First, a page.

Observers have long warned of a skilled-labour shortage in Canada amongst young workers, as the younger generations opt for university-level education over college. Bachelor degrees have become, increasingly, the new standard in contemporary education for many, leaving the trades out in the cold.
Pushing back on the trend, however, are programs like the Ontario Youth Apprenticeship Program (OYAP), offered out of Elmira District Secondary School (EDSS), which give local high school students an early opportunity to train themselves in high-demand technical fields.
“I wasn’t quite sure what I wanted to do, so this kind of gives you a little bit more experience to narrow down options,” said Safaye Borutskie, an EDSS student working a placement in construction. “You learn a lot more than you would just reading about it from a textbook.”
“I didn’t want to spend money on college and then not want to do [the program]. So it’s a good opportunity,” added Marley Waring, who is assisting teachers at St. Jacobs Public School.
OYAP is offered for students 16-years and older in high schools throughout the province specifically for skilled trades. Students alternate between work and in-class assignments, with the work-hours accumulated going towards a journeyman designation.
“The big thing was they had a shortage of skilled-trade workers, so they wanted a little bit of incentive and a push to get the idea out there that there are a lot of jobs to be had in the skilled trades,” explains David Munroe, co-op coordinator for EDSS. “And you can make a decent living and good money and not everybody has to go college and university. They wanted to promote those skilled trades in the workforce.”
The OYAP program is run in tandem with the school’s co-op placements, with an emphasis on early training in skilled trades.
“It basically is a government funded program where you sign them up for the OYAP program, and then they’re able to do some more jobs while they’re out working in those skilled trades,” said Munroe. “And also, if they decide that they want to go into that field, they can use their co-op hours as part of their apprenticeship hours after they graduate.”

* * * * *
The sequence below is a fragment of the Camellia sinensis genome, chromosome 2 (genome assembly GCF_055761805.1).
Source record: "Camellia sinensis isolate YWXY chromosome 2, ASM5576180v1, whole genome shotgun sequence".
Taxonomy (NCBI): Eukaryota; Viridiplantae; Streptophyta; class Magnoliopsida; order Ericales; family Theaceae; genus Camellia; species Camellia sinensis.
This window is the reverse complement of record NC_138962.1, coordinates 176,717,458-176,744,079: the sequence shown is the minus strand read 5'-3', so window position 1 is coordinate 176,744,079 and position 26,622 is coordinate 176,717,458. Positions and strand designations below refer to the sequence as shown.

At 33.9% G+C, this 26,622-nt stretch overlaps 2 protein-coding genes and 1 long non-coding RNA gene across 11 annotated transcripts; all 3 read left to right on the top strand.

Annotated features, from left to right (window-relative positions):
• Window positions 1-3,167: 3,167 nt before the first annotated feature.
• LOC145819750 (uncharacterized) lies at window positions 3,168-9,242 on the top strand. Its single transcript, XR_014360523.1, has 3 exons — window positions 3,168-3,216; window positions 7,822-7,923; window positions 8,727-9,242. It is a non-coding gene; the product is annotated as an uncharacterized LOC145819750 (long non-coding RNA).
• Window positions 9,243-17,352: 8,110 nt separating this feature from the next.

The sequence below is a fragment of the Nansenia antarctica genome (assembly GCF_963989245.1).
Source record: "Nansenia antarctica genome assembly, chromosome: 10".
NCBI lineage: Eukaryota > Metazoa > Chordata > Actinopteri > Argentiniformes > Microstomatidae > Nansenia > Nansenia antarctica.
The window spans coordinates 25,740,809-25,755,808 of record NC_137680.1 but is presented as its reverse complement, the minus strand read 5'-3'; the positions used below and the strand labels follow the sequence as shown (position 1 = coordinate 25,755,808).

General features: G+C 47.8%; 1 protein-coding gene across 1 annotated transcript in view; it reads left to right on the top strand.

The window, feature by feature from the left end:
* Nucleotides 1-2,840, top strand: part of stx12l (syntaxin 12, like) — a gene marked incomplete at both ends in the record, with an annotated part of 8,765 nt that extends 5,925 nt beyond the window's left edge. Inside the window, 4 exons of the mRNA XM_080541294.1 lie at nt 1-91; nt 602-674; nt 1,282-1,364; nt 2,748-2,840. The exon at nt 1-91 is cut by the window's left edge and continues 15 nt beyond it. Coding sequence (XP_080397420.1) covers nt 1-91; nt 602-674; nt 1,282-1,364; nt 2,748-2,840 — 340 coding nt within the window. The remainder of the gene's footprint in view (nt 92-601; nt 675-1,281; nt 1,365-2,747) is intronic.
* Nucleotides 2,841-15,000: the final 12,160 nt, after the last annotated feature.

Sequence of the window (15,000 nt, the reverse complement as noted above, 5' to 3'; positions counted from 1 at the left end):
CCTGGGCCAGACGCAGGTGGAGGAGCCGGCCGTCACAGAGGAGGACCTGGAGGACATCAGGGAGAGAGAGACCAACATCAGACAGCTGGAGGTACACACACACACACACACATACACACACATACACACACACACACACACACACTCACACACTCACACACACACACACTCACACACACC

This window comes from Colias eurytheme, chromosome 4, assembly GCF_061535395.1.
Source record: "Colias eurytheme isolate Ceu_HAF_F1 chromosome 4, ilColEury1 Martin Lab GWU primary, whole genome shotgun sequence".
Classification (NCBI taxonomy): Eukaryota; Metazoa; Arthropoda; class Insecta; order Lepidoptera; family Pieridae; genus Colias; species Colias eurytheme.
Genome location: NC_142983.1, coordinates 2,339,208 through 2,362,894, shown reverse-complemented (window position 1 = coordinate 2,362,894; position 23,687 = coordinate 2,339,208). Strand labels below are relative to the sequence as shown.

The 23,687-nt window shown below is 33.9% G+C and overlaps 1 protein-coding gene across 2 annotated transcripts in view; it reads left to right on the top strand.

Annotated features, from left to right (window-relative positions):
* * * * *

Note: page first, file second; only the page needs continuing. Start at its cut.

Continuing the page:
The in-class portions of the program include lessons specifically on pragmatic skills in the job market, in addition to the usual course structure for high school.
“They help you find a job and get set up with your resumes and everything like that. So for future jobs it will help a lot,” says Alex DeVore, who works construction in between class at EDSS.
“But onsite is the more helpful part. You learn a lot more than you would just reading about it from a textbook,” noted Borutskie.
The blend of academics and hands-on experience is becoming increasingly important for employment, notes Munroe, while the students, too, find the program enjoyable.
“Most of them love it. Most of them are pretty passionate of that line of work and they end up doing that for a career, so they find it very beneficial. We’re even finding a lot of the employers say to people looking for jobs, that they want them to have coop experience,” he said.
Across Canada, annual earning have jumped substantially amongst skilled-trades workers, particularly for young men. In constant dollars, earnings for young men with apprenticeships rose 14 per cent between 2005 and 2015, compared with bachelor’s holders who only saw a six per cent increase over the same period.
Women, however, did not see the same gains in incomes over the period, and in fact tended to make less than women with high school educations as their highest level qualification.
“Women were more likely than men to apprentice in lower-paying trades. For example, almost three in 10 women with an apprenticeship certificate apprenticed in ‘hairstyling,’” notes a Statistics Canada report, Does Education Pay?, published in November last year.
“In contrast, women with a bachelor’s degree as their highest educational qualification earned significantly more than women with college or high school credentials.”
However, the trend may change as more women break traditional gender barriers and enter into higher paid and technical skilled trades, such as construction and electrical work.
The EDSS students, for their part, are overwhelmingly approving of the program, and said they would recommend it to others.
“For sure. You get credits to go work,” said Parker Winfield, working in automotive.
“And you can get paid,” added Jesse Broughm, another student training in the field.
“Sometimes. In lucky situations,” Waring chipped in.